Growing your own food in an allotment may not be as good for the environment as expected, a study suggests.
The carbon footprint of homegrown foods is five times greater than produce from conventional agricultural practices, such as rural farms, data show.
A study from the University of Michigan looked at how much CO2 was produced when growing food in different types of urban farms and found that, on average, a serving of food made from traditional farms creates 0.07kg of CO2.
The impact on the environment is almost five times higher at 0.34kg per portion for individual gardens, such as vegetable patches or allotments.
The majority of the emissions do not come from the growing of the food themselves, the scientists say, but from the infrastructure needed to allow the food to be grown.
Researchers grouped urban agriculture sites into three categories: individual or family gardens, including allotments; collective gardens, such as community gardens; and larger, commercial-orientated urban farms.
Jake Hawes, a PhD candidate at Michigan and first author of the study, said: “The most significant contributor to carbon emissions on the urban agriculture sites we studied was the infrastructure used to grow the food – from raised beds to garden sheds to pathways, these constructions had a lot of carbon invested in their construction.
“Poorly managed compost and other synthetic inputs can also be important contributors, though they were not the majority on most of our sites.”
The study, published in the journal Nature Cities, recruited 73 urban agriculture sites around the world, including Europe, the US, and the UK, and conducted a comprehensive life cycle assessment on the site’s infrastructure, irrigation and supplies.
Fruit was found to be 8.6 times more eco-friendly when grown conventionally compared to in a city, whereas vegetables were 5.8 times better for the environment when left to the professionals.
But some crops have a lower carbon footprint than others and can help green-fingered members of the public make their allotment or garden better for the environment.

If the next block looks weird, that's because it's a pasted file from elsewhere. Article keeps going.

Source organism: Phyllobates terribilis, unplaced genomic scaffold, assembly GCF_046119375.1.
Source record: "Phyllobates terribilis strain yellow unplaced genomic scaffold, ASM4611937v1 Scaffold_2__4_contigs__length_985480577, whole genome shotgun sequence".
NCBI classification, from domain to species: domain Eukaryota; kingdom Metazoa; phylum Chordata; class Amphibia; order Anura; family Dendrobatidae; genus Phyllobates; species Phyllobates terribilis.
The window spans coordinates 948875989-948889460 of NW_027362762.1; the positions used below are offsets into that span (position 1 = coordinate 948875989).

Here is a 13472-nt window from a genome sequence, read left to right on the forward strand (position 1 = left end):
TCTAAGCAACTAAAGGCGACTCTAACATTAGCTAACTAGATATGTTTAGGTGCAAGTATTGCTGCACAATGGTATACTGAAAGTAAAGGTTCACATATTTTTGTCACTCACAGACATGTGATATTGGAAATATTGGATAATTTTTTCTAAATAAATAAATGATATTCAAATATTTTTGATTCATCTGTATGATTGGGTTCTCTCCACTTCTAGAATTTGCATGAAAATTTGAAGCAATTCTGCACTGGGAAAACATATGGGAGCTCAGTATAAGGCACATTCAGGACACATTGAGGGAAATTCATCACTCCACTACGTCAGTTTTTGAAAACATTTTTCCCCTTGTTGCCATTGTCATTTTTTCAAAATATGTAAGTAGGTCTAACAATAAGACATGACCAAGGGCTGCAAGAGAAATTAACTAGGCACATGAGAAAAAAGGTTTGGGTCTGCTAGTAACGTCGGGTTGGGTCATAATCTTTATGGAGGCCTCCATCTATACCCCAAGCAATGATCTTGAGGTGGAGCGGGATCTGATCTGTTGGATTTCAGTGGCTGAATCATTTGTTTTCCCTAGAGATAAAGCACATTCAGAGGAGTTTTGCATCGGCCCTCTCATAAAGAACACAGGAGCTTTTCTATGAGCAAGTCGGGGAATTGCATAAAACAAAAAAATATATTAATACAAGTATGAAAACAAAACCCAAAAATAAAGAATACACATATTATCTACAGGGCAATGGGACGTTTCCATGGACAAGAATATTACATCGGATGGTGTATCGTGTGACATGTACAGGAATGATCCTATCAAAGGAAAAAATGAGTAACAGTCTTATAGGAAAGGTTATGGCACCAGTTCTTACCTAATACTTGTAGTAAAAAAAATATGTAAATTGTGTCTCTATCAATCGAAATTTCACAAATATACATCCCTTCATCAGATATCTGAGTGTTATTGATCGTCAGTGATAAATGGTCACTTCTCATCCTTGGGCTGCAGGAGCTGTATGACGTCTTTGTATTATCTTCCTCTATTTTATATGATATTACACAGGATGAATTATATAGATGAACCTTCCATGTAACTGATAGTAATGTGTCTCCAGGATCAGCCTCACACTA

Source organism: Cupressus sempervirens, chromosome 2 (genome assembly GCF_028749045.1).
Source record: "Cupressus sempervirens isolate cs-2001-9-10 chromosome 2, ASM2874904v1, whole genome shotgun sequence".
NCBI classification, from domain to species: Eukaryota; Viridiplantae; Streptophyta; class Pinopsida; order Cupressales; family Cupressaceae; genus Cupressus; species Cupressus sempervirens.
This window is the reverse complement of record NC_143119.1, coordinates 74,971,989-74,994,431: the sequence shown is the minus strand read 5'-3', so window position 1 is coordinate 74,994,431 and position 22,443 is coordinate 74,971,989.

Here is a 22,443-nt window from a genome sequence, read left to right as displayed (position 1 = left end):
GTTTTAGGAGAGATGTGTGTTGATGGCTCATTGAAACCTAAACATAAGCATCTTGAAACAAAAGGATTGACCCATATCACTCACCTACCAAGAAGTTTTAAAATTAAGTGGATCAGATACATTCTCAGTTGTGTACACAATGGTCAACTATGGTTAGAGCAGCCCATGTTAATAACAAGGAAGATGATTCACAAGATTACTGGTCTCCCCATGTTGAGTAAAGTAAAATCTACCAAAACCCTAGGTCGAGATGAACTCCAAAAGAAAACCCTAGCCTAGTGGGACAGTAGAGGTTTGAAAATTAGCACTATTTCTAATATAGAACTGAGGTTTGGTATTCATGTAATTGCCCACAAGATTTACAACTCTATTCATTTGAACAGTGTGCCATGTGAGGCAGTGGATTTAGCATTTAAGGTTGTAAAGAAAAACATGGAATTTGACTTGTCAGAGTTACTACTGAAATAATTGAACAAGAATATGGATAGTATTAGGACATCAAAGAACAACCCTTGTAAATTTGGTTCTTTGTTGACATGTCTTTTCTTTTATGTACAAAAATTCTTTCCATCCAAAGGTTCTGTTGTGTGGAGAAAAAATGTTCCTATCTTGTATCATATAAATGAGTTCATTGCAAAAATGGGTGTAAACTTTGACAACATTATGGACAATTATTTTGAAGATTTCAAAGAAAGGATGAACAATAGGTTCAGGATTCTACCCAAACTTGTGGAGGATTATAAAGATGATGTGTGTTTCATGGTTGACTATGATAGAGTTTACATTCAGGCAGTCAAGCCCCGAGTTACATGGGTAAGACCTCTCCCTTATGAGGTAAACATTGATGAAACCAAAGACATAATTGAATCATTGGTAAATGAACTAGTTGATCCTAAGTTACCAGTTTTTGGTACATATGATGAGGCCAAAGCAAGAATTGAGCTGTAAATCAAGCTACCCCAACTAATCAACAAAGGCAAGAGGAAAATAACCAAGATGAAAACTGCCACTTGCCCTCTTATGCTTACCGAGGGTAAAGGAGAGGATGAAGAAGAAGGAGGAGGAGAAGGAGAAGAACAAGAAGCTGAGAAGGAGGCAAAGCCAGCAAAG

Tomatoes grown domestically, for example, have a lower carbon footprint than conventional farming, as does asparagus.
A serving of urban tomatoes makes, on average, 0.17kg of CO2, compared to 0.27kg in a conventional farm which would use an energy-intensive greenhouse.
Likewise asparagus, which is most often flown in from abroad and thousands of air miles, is a source of large carbon emissions if grown conventionally.
“We find that urban farmers and gardeners can reduce their net impact by focusing on foods that are high-carbon in conventional agriculture,” Mr Hawes said.
“Two examples of this that we identify are greenhouse-grown crops, including many tomatoes, and crops that are often flown in from across the planet, such as asparagus.”
The scientists also found that they can make their garden and at-home farming better for the environment by repairing their infrastructure as much as possible and not replacing it unless absolutely necessary.
Two-thirds of the carbon footprint of allotments is created by the garden itself, data show, and building it to endure tough winters for several years can reduce the impact.
Gardeners should also try and build their site with recycled or second-hand materials, wherever possible, with emissions being cut by more than half if waste from other parts of a city were upcycled for the beds and sheds, for example.
This study was published in the journal Nature Cities